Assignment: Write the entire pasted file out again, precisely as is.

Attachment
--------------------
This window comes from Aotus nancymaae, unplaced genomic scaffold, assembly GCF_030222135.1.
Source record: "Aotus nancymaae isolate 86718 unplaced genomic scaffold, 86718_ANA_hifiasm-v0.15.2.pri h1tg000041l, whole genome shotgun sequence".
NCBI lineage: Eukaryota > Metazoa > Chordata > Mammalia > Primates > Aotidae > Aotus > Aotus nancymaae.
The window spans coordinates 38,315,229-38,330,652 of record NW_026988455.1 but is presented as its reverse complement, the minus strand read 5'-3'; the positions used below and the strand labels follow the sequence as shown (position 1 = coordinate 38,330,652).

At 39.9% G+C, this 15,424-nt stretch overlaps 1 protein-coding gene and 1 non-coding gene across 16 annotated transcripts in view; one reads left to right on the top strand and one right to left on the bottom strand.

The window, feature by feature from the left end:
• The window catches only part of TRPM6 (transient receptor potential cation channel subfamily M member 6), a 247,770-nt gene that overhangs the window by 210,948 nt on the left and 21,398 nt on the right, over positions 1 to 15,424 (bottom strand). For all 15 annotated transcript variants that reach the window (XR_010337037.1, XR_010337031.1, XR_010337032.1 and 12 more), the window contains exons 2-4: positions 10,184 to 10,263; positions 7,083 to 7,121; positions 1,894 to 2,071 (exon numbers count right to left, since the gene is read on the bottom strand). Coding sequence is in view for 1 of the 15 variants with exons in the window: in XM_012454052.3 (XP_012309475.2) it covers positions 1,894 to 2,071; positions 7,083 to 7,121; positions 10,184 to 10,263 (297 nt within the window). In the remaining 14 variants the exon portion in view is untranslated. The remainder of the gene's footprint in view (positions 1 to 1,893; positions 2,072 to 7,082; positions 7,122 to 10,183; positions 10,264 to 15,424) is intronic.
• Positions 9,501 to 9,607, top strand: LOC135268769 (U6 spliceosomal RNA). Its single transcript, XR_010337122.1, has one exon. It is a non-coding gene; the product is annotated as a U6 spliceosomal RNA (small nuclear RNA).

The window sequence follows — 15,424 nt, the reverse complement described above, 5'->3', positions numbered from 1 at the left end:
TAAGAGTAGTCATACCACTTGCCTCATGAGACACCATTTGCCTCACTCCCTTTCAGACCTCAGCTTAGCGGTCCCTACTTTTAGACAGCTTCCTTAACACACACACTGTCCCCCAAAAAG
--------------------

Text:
This window comes from Aotus nancymaae, unplaced genomic scaffold, assembly GCF_030222135.1.
Source record: "Aotus nancymaae isolate 86718 unplaced genomic scaffold, 86718_ANA_hifiasm-v0.15.2.pri h1tg000041l, whole genome shotgun sequence".
NCBI lineage: Eukaryota > Metazoa > Chordata > Mammalia > Primates > Aotidae > Aotus > Aotus nancymaae.
The window spans coordinates 38,315,229-38,330,652 of record NW_026988455.1 but is presented as its reverse complement, the minus strand read 5'-3'; the positions used below and the strand labels follow the sequence as shown (position 1 = coordinate 38,330,652).

At 39.9% G+C, this 15,424-nt stretch overlaps 1 protein-coding gene and 1 non-coding gene across 16 annotated transcripts in view; one reads left to right on the top strand and one right to left on the bottom strand.

The window, feature by feature from the left end:
• The window catches only part of TRPM6 (transient receptor potential cation channel subfamily M member 6), a 247,770-nt gene that overhangs the window by 210,948 nt on the left and 21,398 nt on the right, over positions 1 to 15,424 (bottom strand). For all 15 annotated transcript variants that reach the window (XR_010337037.1, XR_010337031.1, XR_010337032.1 and 12 more), the window contains exons 2-4: positions 10,184 to 10,263; positions 7,083 to 7,121; positions 1,894 to 2,071 (exon numbers count right to left, since the gene is read on the bottom strand). Coding sequence is in view for 1 of the 15 variants with exons in the window: in XM_012454052.3 (XP_012309475.2) it covers positions 1,894 to 2,071; positions 7,083 to 7,121; positions 10,184 to 10,263 (297 nt within the window). In the remaining 14 variants the exon portion in view is untranslated. The remainder of the gene's footprint in view (positions 1 to 1,893; positions 2,072 to 7,082; positions 7,122 to 10,183; positions 10,264 to 15,424) is intronic.
• Positions 9,501 to 9,607, top strand: LOC135268769 (U6 spliceosomal RNA). Its single transcript, XR_010337122.1, has one exon. It is a non-coding gene; the product is annotated as a U6 spliceosomal RNA (small nuclear RNA).

The window sequence follows — 15,424 nt, the reverse complement described above, 5'->3', positions numbered from 1 at the left end:
TAAGAGTAGTCATACCACTTGCCTCATGAGACACCATTTGCCTCACTCCCTTTCAGACCTCAGCTTAGCGGTCCCTACTTTTAGACAGCTTCCTTAACACACACACTGTCCCCCAAAAAG